DEAR DR. ROACH: With the flu season coming on, would you please discuss the difference between what people call the “stomach flu” and what the flu really is? I have two friends who last year said they weren’t getting the flu shot anymore because despite having it, they got the flu. They each described several hours of throwing up, but feeling better the next day. I suggested that they probably had a gastrointestinal episode and not influenza, which is a respiratory disease. They insisted that they had the flu, and they’d always learned that the stomach flu is influenza and the flu shot is meant to prevent it. Since then I’ve spoken to two others who believe the same thing. This seems to be a relatively prevalent belief. -- G.C.
ANSWER: You are right that there is much confusion about what influenza is. Influenza typically begins with sudden onset of fever, headache, fatigue and severe body and muscle aches. Influenza occurs about two days after exposure. There also often are symptoms of cough, sore throat and nasal discharge, just as there are with the common cold, but the sudden onset, fever (commonly 100 to 104 degrees) and muscle aches help distinguish cold from flu.
Gastrointestinal symptoms -- such as nausea, vomiting and diarrhea -- are less common in influenza, and these symptoms in absence of the major manifestations listed above makes the diagnosis of flu very unlikely. In late fall through early spring, some diarrheal illnesses (mostly viral) are common, but you are correct that these are NOT influenza.
The flu shot contains viral proteins, not live influenza, and it is incapable of causing the flu. Many people will have a sore arm and sometimes mild fever and body aches after a flu shot. This is just part of the body’s reaction, and it goes away by itself within 24 hours. There is a live influenza vaccine given by nasal spray, which also generally has mild side effects. This may be given to adults under 50.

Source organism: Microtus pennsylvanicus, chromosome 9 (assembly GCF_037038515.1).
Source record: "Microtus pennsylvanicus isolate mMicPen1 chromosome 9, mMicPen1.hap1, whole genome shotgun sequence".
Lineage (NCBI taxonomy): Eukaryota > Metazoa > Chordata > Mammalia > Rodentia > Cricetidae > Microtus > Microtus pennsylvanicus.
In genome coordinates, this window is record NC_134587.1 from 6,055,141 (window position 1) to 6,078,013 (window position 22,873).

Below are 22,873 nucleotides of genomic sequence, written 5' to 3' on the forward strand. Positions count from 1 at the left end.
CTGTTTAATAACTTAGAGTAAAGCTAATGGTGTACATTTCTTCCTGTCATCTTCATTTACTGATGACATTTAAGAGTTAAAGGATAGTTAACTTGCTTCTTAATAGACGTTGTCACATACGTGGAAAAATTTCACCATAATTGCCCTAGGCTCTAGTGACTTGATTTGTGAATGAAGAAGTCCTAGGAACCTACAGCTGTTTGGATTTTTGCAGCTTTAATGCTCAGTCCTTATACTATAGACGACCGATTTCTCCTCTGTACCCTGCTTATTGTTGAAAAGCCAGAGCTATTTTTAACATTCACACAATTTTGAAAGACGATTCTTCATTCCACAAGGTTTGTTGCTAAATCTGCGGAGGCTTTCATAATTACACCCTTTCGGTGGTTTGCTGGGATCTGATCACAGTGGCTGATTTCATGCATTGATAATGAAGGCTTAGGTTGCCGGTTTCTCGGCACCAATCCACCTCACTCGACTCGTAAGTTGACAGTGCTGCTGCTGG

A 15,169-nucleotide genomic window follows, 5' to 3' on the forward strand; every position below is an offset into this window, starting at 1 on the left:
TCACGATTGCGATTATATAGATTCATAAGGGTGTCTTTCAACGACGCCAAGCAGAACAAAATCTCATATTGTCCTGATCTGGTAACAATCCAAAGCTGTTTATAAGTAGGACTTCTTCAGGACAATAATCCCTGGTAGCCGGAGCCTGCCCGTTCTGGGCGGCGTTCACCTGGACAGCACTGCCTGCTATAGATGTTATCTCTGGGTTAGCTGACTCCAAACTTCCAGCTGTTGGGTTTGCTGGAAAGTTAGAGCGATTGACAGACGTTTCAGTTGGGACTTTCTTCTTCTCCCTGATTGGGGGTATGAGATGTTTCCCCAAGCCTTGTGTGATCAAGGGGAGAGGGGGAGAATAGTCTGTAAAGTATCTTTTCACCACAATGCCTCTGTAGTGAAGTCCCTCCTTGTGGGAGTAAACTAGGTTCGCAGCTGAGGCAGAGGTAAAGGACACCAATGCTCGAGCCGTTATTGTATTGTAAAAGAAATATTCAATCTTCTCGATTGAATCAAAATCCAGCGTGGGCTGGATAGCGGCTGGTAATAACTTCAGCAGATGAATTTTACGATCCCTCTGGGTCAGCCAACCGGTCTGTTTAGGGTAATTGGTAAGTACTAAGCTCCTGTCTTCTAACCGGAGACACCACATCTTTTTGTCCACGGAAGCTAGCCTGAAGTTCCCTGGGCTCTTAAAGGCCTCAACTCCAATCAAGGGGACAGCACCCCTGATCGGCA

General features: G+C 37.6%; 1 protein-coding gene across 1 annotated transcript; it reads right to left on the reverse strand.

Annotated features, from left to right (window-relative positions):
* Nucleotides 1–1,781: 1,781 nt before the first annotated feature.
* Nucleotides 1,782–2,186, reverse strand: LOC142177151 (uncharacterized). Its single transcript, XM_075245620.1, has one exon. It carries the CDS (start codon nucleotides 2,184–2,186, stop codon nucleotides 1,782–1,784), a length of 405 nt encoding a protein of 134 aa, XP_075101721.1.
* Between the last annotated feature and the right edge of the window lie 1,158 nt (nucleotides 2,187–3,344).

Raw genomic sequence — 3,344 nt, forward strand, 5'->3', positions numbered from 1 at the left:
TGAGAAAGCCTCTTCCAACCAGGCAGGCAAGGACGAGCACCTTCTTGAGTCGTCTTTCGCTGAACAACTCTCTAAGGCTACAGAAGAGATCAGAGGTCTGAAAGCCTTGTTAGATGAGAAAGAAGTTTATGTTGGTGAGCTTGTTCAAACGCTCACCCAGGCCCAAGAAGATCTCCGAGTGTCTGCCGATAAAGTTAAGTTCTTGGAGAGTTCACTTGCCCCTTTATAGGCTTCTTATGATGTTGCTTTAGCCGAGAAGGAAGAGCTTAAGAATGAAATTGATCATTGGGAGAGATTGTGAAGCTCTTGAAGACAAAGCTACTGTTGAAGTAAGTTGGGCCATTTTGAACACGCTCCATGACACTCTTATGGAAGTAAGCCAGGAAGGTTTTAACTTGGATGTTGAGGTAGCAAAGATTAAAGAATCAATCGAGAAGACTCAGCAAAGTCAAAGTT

The flu shot is not perfect: You still can get the flu after receiving the shot. However, the flu shot is effective at reducing the most serious cases of flu, such as influenza pneumonia, which can be life-threatening or fatal.
DEAR DR. ROACH: Can you please explain how an MRI machine affects the pigment in a tattoo? My friend’s MRI procedure was stopped because she was experiencing a burning sensation at her lower eyelids, which had previously been tattooed with black ink. Does this happen only with black ink? Which colors are safer? -- J.H.
ANSWER: Reactions between the ink in tattoos and MRI scanners are well-documented in the literature. Some inks -- mostly black, red and brown -- are made with iron or titanium oxides. Only 1.5 percent of people with tattoos have reported bad experiences in MRI machines.
Iron and titanium oxides conduct electricity, and the strong magnetic field in an MRI scanner can cause a current to travel between different tattoos or different portions of a tattoo -- especially those with loops in the pattern. The electric current causes heat, and even can cause minor burns. Cold packs or ice placed on the area during MRI can minimize damage, but some MRI facilities will not perform an MRI on tattooed individuals, especially if the tattoo covers a large area.
If a magnet draws up the skin with a tattoo, then that area is at risk.